From Proto-Semitic *ʔaṯar-. Cognate to Arabic أَثَر (ʔaṯar, “trace, vestige, impression, relic”) and Ge'ez አሰር (ʾäsär), አሠር (ʾäśär, “trace, vestige; way, road; relic”), more closely Aramaic אַתְרָא / ܐܰܬܪܳܐ (ʾaṯrā), absolute state אֲתַר (ʾăṯar), אָתַר (ʾaṯar) / ܐܰܬܰܪ (ʾaṯar, “spot, place”), doublet of אֲתָר (ʾăṯār, “spot, place”) borrowed from it, related also to the verb אָשַׁר (ʾāšár, “to go straight on, to make progress”).
אֲשֶׁר • ('ashér)
- A relativizer, used to introduce a relative clause
- This conjunction is somewhat archaic, but still sees use in formal writing. Its less formal counterpart is שֶׁ־ (she-).
- אֲשֶׁר as a conjunction is a relativizer, which is something Standard English doesn't have. It functions somewhat like a relative pronoun, but an additional pronoun (called a resumptive pronoun) remains inside the relative clause. This can happen in English as well, when the internal structure of the clause prevents the internal pronoun from being dropped, but whereas in English it's somewhat rare and normally considered an error, in Hebrew it's quite common and quite standard. Specifically, in Hebrew the internal pronoun cannot be dropped when it's the object of a preposition.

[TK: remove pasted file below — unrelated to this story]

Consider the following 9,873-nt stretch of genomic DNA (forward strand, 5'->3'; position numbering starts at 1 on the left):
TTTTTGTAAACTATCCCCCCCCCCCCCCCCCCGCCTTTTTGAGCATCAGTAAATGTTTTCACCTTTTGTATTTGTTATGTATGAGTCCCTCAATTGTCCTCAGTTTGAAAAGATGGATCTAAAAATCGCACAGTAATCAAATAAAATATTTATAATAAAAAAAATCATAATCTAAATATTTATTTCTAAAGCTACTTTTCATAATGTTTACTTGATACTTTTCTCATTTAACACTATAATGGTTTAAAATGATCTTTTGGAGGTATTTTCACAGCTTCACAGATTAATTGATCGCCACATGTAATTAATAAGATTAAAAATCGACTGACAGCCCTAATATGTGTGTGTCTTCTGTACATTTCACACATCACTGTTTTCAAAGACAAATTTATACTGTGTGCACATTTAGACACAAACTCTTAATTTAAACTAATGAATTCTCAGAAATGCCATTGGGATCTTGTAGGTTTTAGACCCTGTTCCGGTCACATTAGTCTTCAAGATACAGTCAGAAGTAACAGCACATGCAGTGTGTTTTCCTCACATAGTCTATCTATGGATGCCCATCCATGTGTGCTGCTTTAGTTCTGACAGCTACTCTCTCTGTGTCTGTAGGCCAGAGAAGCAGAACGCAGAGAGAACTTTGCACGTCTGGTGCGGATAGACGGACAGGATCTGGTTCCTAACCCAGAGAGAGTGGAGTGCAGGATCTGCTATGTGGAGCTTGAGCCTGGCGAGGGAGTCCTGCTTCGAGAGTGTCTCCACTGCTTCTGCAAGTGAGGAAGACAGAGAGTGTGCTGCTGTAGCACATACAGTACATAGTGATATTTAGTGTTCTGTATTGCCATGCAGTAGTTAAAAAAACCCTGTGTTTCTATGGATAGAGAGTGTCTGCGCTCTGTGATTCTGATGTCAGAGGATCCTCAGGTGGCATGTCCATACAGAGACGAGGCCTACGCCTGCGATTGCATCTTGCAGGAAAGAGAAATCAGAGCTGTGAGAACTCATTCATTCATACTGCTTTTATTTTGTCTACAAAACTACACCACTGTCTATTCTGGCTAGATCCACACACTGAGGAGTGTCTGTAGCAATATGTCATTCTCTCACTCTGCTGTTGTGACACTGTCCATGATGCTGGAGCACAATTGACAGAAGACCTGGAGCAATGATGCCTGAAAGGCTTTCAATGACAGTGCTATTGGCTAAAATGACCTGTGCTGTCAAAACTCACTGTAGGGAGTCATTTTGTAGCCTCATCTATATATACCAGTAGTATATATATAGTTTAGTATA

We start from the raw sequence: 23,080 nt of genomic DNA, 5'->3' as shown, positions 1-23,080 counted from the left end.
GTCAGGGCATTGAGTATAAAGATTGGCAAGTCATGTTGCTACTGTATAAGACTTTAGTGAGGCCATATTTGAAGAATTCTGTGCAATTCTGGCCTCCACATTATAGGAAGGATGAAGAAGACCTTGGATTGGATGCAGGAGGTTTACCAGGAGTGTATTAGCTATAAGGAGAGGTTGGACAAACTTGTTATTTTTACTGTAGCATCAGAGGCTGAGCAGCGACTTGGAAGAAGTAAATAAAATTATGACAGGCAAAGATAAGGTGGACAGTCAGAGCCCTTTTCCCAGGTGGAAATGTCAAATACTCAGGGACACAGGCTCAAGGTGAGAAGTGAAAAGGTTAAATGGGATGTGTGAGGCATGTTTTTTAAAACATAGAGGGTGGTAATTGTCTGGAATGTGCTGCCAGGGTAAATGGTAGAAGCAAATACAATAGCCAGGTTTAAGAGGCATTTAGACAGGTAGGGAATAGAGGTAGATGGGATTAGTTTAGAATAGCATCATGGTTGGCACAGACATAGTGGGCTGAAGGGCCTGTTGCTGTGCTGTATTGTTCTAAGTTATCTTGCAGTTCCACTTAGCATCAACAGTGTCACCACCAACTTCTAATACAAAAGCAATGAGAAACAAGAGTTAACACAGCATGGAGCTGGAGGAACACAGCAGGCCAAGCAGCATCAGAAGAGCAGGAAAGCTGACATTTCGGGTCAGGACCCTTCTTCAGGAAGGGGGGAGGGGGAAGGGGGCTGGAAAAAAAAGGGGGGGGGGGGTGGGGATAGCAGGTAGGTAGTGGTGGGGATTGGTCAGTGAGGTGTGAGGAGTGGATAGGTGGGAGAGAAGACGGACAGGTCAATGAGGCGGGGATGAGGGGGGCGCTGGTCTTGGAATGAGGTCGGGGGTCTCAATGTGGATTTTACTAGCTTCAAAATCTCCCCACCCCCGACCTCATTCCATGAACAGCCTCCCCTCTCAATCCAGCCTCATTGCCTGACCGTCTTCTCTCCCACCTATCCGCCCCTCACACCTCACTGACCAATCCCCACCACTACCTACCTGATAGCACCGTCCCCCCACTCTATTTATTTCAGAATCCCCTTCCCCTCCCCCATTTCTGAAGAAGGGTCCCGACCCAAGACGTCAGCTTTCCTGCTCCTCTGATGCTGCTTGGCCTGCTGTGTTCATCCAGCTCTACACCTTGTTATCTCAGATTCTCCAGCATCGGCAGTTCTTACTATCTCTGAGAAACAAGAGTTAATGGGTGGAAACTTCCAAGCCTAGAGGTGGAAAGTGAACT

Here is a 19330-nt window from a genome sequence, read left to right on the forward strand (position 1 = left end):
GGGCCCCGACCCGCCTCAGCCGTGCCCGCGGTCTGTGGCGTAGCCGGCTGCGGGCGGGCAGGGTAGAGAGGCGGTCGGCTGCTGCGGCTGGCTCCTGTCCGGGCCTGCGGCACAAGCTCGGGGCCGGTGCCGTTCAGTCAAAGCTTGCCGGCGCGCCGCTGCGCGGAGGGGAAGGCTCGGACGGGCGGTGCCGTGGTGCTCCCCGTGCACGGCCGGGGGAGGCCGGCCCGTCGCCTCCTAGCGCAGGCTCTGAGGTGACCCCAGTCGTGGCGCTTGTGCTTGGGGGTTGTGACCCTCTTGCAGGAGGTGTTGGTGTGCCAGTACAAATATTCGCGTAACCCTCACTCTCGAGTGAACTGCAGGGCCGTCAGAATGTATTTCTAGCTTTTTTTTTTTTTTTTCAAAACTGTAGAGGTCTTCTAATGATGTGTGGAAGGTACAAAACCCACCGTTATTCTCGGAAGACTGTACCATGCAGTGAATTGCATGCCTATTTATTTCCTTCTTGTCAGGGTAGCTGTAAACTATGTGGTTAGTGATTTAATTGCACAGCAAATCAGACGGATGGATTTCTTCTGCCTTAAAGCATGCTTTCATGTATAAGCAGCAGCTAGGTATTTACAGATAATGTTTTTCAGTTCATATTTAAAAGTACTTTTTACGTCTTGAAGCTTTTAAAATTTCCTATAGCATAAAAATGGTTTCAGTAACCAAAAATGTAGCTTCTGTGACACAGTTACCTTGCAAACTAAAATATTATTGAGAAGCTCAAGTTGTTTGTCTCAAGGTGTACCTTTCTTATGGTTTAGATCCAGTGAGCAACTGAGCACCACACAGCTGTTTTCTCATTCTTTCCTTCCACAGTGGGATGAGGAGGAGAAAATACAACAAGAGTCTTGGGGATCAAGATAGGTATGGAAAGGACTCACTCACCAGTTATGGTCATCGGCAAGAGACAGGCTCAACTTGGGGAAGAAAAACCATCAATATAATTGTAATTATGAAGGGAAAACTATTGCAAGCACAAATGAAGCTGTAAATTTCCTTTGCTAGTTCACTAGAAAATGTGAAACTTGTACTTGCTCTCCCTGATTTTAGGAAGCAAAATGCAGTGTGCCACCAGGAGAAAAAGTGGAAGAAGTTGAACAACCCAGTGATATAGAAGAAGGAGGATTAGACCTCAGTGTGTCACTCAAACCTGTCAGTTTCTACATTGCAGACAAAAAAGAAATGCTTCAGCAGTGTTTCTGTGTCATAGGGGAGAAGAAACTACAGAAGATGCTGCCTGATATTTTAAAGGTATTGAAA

אֲשֶׁר • ('ashér)
- That, which, who, whom; a relative pronoun, used to introduce a relative clause.
- This pronoun is somewhat archaic, but still sees use in formal writing. Its less formal counterpart is שֶׁ־ (she-).
- As noted above, אֲשֶׁר serves in some cases as a conjunction rather than as a pronoun.
אָשֵׁר • ('ashér) m
- Asher, a son of Jacob
- a male given name
אֹשֶׁר • ('ósher) m
אִשֵּׁר • ('ishér) (pi'el construction)
אֻשַּׁר • (ushár) (pu'al construction)
- ^ Nöldeke, Theodor (1895), “Über einen arabischen Dialect”, in Wiener Zeitschrift für die Kunde des Morgenlandes (in German), volume 9, page 11 footnote 1
- ^ Dillmann, August (1865), “አሠር”, in Lexicon linguae aethiopicae cum indice latino (in Latin), Leipzig: T. O. Weigel, column 739